Facebook Group Trying to Save Local RestaurantsMar 01, 2021 12:53PM ● By Grace Allen
Larry Curran with Lidia Bastianich, an Emmy award-winning television host, best-selling cookbook author, and restaurateur. Curran met Bastianich at a book signing.
Larry Curran and Ed Tocci are on a mission. The two long-time friends are helping drive business to scores of local restaurants hurt by the restrictions and shutdowns of the past year.
In January of 2020, the men started the Facebook Group “Norfolk County Eats” as a way to share recipes with friends and family and review local restaurants. The membership grew, fueled by fellow foodies inviting their own family and friends.
And then the pandemic hit. People were stuck at home and cooking more than ever. The social media group became even more active as members posted photos of their own culinary creations—however humble—and were cheered on by other group members.
“The group has really helped people during the pandemic because everyone was sharing and becoming friends,” said Tocci, a Needham resident. “It’s made everyone feel closer to one another.”
But at the same time, the state’s restrictions on restaurants were taking a toll. Thousands of restaurant employees were forced out of work and businesses were in danger of closing permanently. Tocci and Curran, a Norwood resident, decided they would try to help.
“We encouraged people in the group to try different restaurants that were open, place takeout orders, or buy gift cards,” explainedocci. “Anything just to keep them going. Because when this is over, we want to go back to these places and we want them to still be there.”
Tocci used to be in the restaurant business himself so he understands their struggles right now.
“I know what it’s like. It’s not easy,” he said.
By harnessing the help of the group’s members—over 10,000 at last count—both Tocci and Curran have started to make some impact. They have spotlighted eateries like Rhapsody’s Victorian Coffeehouse and Alumni Restaurant in Franklin, Vico Ristorante Italiano and Tasos Euro Café in Norwood, Café Assisi and Parker’s Pub, both in Wrentham, and Horse n’ Carriage in Norfolk.
Curran in particular will visit and post photos of his restaurant meals, and then encourage other members to visit and post their orders, too. After all, people eat with their eyes, says Tocci.
On January 2, Curran posted about Cilla’s Coffeehouse in Norfolk, noting the coffeehouse was experiencing financial difficulties and encouraging members to visit. The post caught the attention of the region’s SWAT team and over 50 members arrived one morning to place orders and support the establishment. That surprise visit by law enforcement made the news, further driving more business to the coffeehouse.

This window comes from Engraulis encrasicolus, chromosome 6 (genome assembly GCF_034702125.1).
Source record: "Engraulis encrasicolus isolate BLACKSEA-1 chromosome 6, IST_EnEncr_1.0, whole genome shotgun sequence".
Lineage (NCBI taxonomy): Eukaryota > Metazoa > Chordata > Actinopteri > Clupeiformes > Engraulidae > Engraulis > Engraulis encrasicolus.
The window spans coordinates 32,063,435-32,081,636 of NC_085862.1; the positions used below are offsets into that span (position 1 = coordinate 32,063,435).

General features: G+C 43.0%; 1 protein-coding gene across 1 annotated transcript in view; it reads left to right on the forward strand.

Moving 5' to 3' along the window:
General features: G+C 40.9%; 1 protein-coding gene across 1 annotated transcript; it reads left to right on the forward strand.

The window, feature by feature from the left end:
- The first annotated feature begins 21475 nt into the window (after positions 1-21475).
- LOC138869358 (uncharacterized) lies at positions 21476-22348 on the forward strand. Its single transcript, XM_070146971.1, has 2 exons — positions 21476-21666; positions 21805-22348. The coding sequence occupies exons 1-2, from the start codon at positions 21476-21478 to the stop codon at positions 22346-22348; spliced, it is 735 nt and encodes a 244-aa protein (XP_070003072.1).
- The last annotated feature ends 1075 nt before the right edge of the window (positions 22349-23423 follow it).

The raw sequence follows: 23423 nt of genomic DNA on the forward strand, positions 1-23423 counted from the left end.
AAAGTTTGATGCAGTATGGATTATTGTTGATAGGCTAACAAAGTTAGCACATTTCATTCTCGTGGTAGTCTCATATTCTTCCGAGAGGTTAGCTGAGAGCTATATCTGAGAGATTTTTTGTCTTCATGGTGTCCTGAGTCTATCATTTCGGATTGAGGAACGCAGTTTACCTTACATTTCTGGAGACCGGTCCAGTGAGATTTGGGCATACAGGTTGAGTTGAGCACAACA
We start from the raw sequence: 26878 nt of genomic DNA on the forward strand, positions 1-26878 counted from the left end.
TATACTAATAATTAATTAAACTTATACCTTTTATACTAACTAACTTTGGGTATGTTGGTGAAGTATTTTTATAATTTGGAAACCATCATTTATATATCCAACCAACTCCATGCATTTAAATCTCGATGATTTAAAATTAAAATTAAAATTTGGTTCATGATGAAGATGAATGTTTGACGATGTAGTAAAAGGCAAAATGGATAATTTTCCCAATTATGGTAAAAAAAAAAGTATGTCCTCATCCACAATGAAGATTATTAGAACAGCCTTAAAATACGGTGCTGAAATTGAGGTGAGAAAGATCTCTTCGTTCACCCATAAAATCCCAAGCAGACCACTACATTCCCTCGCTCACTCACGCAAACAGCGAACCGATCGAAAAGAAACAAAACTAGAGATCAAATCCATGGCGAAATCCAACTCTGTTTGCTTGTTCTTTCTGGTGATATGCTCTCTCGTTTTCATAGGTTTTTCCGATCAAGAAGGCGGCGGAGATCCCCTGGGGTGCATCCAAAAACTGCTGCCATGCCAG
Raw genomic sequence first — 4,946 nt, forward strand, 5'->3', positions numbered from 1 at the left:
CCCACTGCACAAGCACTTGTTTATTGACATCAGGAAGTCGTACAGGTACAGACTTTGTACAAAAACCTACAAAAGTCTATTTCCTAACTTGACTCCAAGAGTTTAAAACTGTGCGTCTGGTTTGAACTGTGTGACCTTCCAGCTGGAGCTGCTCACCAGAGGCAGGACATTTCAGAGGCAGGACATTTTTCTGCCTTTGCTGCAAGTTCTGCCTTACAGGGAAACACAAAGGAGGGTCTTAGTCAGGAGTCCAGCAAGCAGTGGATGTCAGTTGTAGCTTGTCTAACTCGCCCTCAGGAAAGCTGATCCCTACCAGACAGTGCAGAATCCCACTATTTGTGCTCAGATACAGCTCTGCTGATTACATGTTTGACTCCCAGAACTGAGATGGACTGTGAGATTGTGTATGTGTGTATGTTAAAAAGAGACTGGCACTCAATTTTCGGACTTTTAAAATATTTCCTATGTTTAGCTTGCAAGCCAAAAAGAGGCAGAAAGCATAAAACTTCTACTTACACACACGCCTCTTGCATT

Similarly, Norfolk County Eats members have championed the Primavera in Millis after learning the Italian eatery was also struggling. In January, owner Jerry Gaita posted his thanks on the group’s page.
“This past Friday and Saturday were SUPER BUSY…we have not been this busy in many months. It’s felt like the old days…better days are coming. Larry and team are doing a great job spotlighting small businesses.”
Norfolk County Eats is a very active group. Members respond to posts within minutes, and the discussions are upbeat and respectful. After a prime rib recipe post by Curran went viral and people from all over the U.S. and from as far away as Italy and France asked to join, the administrators decided to limit new membership to Massachusetts residents only.
There are a few rules in the group, mostly centering on kindness and courtesy towards others. Members have messaged the administrators and expressed thanks for the positive atmosphere fostered by Tocci and Curran, along with fellow administrator Tamara Cullen and moderator Lois Kleberg Bertolino Arena.
When the pandemic is finally over, Tocci says the group will try to have a meet-and-greet for members. If the number of daily posts is any indication of interest, they’d better find a very big venue for the event.
Whether this grassroots effort by area food fans will help prop up struggling establishments in the long-term remains to be seen. But the evolution of the group, with its love of food and the fellowship of other like-minded gastronomes, has gratified Tocci and Curran.
“When we started this group, we thought this would be a nice little platform to discuss our passion for food and we hoped people would be interested and want to join,” said Tocci. “And it’s grown into being so much more than we ever expected.”
For more information about the group or to join, visit Norfolk County Eats on Facebook.